Cancer care that’s making a difference on the Outer Banks

By on November 2, 2018

Nags Head resident and breast cancer survivor Teresa Osborne along with Outer Banks Hospital Nurse Navigator Donna Delfera, RN. “After my surgery at Chapel Hill, being able to receive my cancer treatments and rehab at The Outer Banks Hospital allowed me to stay close to my family and my business,” said Osborne. “I couldn’t have been happier with the care I was provided.”

According to the American Cancer Society, there have been more discoveries about cancer in the past two decades than in all preceding centuries combined. The good news is that the management of a cancer diagnosis continues to improve with the evolution of more targeted approaches to treatment and focus on the care of the whole person.

The cancer care team at The Outer Banks Hospital strives to provide each and every patient with knowledge and support that capitalizes on these rapidly moving advancements.

“We start any new approach to treatment and care with the patient as the primary focus,” says Dr. William Guenther, TOBH Oncologist. “For a hospital of this size, it’s remarkable that we have an accredited cancer program offering two nurse navigators, a symptom management clinic, and integrative oncology medicine.”

He continues, “And we were one of only three hospitals in this state to begin offering the scalp cooling therapy that helps to prevent hair loss during some cancer treatments.” (See Innovation That’s Changing the Cancer Journey below.) Guenther adds, “All this goes to show that the goal of our leadership is to provide quality care locally, because these types of services are most often reserved for much larger hospitals.”

TOBH Director of Community Outreach/Development Jennifer Schwartzenberg wearing the cooling the cap.

Innovation that’s changing the cancer journey
Hair loss isn’t something that most people think about, but for those facing chemotherapy treatment, it’s a very real fear.

Jennifer Schwartzenberg, The Outer Banks Hospital (TOBH) Director of Community Outreach/Development and recent cancer patient, knows this fear firsthand. “Losing my hair was a concern when I received my breast cancer diagnosis, mostly because of my inquisitive 7-year old daughter,“ noted Schwartzenberg.

Hair loss is a distressing side effect and one of the top reasons why a patient may choose not to undergo chemotherapy treatment.

In 2017, TOBH Director of Cancer Services Robin Hearne, RN, attended the Association of Community Cancer Centers (ACCC) annual meeting in Washington, DC. It was there that she learned about scalp cooling therapy.

“When I returned, I suggested the therapy to our leadership and they fully embraced it,” explains Hearne. “We worked with Vidant Health Oncologist Vijay Chaudhary, MD, to review the technical aspects and safety of the Paxman scalp cooling therapy so that we could make it available to our patients.” Scalp cooling therapy works by reducing the temperature of the scalp by a few degrees immediately before, during, and after the administration of chemotherapy. This reduces the blood flow to hair follicles, which may prevent or minimize hair loss.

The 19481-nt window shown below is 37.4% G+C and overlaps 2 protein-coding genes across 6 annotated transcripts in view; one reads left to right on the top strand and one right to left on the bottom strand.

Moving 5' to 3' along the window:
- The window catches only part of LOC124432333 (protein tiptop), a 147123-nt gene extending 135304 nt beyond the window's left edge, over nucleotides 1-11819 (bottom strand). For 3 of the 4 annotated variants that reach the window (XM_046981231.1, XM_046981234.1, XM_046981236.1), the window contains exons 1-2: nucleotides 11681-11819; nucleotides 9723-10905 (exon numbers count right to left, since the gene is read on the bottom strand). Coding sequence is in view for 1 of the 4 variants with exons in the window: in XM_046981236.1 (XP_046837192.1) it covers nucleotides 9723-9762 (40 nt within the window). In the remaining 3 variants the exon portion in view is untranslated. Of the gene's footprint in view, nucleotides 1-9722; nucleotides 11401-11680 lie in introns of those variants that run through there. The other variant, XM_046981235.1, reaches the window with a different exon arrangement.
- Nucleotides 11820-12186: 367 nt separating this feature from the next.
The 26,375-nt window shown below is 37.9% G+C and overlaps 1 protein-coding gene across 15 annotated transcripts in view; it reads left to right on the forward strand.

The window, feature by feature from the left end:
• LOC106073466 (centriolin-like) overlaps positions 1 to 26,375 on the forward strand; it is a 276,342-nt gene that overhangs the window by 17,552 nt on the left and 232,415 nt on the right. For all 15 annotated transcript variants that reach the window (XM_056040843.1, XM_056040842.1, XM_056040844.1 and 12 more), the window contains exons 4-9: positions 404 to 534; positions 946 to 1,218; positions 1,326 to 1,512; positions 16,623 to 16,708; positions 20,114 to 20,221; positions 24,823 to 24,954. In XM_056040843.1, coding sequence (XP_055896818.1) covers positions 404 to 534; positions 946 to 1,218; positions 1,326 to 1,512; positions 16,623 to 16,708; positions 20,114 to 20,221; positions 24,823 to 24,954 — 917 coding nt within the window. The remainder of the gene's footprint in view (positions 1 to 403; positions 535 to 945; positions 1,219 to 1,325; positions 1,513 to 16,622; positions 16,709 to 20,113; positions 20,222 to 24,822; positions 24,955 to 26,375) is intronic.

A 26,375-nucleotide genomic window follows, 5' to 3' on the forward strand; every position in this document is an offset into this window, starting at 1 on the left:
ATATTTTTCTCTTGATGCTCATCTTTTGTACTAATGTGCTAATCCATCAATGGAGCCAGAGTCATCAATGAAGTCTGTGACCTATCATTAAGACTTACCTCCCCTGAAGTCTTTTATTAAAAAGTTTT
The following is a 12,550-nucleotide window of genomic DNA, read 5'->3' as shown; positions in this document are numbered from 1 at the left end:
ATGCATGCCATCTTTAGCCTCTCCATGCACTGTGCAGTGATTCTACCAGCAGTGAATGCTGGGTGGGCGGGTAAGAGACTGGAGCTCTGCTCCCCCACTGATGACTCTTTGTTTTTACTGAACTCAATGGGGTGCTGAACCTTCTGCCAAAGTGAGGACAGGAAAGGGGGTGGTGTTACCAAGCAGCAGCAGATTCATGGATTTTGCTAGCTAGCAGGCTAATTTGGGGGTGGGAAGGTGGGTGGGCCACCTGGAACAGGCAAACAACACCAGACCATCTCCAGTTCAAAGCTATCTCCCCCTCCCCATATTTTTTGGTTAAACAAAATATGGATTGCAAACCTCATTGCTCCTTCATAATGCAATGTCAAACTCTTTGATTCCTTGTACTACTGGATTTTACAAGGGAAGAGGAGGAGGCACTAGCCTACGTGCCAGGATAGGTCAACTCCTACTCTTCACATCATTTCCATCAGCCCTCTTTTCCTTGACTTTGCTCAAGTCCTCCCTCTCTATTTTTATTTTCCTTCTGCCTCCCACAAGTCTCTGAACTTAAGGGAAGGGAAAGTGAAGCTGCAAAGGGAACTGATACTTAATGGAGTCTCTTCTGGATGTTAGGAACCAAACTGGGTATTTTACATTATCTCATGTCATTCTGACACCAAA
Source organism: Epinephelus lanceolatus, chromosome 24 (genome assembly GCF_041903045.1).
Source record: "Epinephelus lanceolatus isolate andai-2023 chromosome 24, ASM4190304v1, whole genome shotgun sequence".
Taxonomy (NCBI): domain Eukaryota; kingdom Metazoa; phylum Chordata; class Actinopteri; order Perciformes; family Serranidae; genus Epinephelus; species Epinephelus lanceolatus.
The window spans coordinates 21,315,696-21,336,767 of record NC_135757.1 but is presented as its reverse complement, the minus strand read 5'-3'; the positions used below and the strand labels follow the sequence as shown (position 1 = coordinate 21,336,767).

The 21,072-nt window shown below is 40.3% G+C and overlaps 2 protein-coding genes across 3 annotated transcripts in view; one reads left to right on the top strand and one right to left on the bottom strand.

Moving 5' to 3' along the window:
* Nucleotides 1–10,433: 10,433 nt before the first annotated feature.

Today, TOBH offers the cooling therapy to individuals undergoing specific types of chemotherapy treatment. Through monies raised by The Nags Head Golf Links Ladies “Driving Fore the Cure” golf tournament, a fund has been established at the Outer Banks Relief Foundation to cover the cost for those who cannot afford the cooling therapy.

“This therapy was a game-changer for me. The ability to keep my hair enabled me to maintain a sense of normalcy,” said Schwartzenberg. “We are fortunate to have so many caring individuals at this hospital who go the extra mile to bring new processes and technology that help to ease the cancer journey.”

Straight Talk from the Doc
By Charles Shelton, MD
Radiation Oncologist

Eastern North Carolina has an extraordinarily high instance of lung cancer. In fact, it’s the number one type of cancer here, and number three across the rest of the country.

“Why?” you ask. While there isn’t conclusive evidence, we believe it has something to do with high use of tobacco products. But whatever the reason, we are a high-risk population that can really benefit from early detection.

That’s why in late 2014, The Outer Banks Hospital (TOBH) began a low-dose CT lung cancer screening program. Keep in mind that up until this point, we had only found stage three and stage four lung cancers because there often aren’t any symptoms until the later stages. So our goal for the program was to detect cancer earlier, when it is most curable.

Donna DelFera, RN, a TOBH nurse navigator, championed the effort to educate area physicians on the importance of regular screening for current smokers and those with a heavy smoking history.

It was time well spent, because it helped this program take off. In just the first year, we did 97 scans and found five lung cancers. Our rate of discovery was ten times the national average. The best news is that we were discovering the cancer at stage one instead of stage four.

Today, TOBH does more lung cancer screenings than any other hospital in our region. The key to continued success is compliance, because it isn’t one and done. Individuals with a smoking history should ask their doctor if they fit the criteria for low-dose CT lung screening. If the answer is yes, regular yearly screenings are recommended. It’s the best way for us to turn the tide on our historically high rate of this silent disease.

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